The Power of the Game

Empty

Empty

Pathe Pictures/Reason Pictures

NEW YORK -- Filmmaker Michael Apted, so adept at alternating between Hollywood blockbusters ("The World Is Not Enough," the upcoming third film in the "Chronicles of Narnia" series) and sociological documentaries (the "7 Up" series), produces another stellar effort in the latter department with this sprawling look at soccer's international appeal. While "The Power of the Game" lacks the strong narrative fueling many similar sports-themed efforts, the worldwide popularity of its subject should ensure plenty of theatrical and ancillary interest. The film recently was showcased at the Tribeca Film Festival.

Befitting its subject's international appeal, the film deals with no fewer than six stories set around the globe. Bookending the film are segments set in South Africa, the host nation for the 2010 World Cup Finals.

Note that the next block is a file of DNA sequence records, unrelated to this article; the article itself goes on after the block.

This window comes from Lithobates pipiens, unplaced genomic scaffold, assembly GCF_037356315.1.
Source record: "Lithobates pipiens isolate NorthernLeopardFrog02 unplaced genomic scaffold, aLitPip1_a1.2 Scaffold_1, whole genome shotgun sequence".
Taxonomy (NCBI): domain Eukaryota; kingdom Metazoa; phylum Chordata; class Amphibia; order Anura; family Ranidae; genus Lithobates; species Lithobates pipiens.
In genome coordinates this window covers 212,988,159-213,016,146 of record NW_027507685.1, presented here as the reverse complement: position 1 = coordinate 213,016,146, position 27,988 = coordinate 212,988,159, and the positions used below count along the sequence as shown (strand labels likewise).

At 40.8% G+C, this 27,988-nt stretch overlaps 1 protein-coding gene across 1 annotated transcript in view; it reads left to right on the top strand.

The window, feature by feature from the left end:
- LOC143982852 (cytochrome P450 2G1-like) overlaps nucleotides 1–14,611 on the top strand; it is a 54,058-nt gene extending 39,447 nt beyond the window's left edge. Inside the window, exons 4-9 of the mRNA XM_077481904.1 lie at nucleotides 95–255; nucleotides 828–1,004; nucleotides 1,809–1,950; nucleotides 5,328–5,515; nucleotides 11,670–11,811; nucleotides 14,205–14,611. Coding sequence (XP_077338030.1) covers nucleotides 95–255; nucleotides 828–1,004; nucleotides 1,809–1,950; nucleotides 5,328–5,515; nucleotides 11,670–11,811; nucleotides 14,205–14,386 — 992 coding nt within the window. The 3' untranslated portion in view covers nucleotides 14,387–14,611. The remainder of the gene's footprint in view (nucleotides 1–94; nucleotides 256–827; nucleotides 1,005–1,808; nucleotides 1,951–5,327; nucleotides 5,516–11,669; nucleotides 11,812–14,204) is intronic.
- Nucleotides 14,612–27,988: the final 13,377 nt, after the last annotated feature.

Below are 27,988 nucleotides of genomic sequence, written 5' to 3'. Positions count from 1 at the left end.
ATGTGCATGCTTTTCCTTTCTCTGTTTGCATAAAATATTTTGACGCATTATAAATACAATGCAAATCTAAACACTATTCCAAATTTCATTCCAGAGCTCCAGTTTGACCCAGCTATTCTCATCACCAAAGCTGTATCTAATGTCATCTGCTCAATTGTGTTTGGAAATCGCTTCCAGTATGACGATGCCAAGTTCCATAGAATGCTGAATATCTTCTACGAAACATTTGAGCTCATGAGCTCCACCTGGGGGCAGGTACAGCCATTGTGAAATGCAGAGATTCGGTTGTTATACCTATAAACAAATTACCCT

That and the film's other sections deal largely with the social and economic impact of the game. The Iranian chapter depicts the sexual segregation policy for matches (also the subject of the recent Iranian film "Offside"). The sole exception, as we see here, is female journalist Mahin Gorji, who has been granted a special dispensation to cover men's soccer.

The Argentine segment deals with a street football team organized by former professional player Fabian Ferraro. Dubbed Defensores de Chacao, its aim is to provide inspiration and economic opportunities to underprivileged young people. Similar efforts are being made in Senegal, where an institute has been established to help counter the "institutional slavery" of young African players promulgated by European teams.

The film also examines in detail the racism toward Third World players so prevalent in European matches, and the frustrating lack of popularity for the game that has prevented more rapid growth in America.

The sprawling story lines give "Power" more of the feel of an extended television newsmagazine program than a feature film. But its intelligent journalistic perspectives ultimately make it of interest to even those not already enamored of the sport.
comments powered by Disqus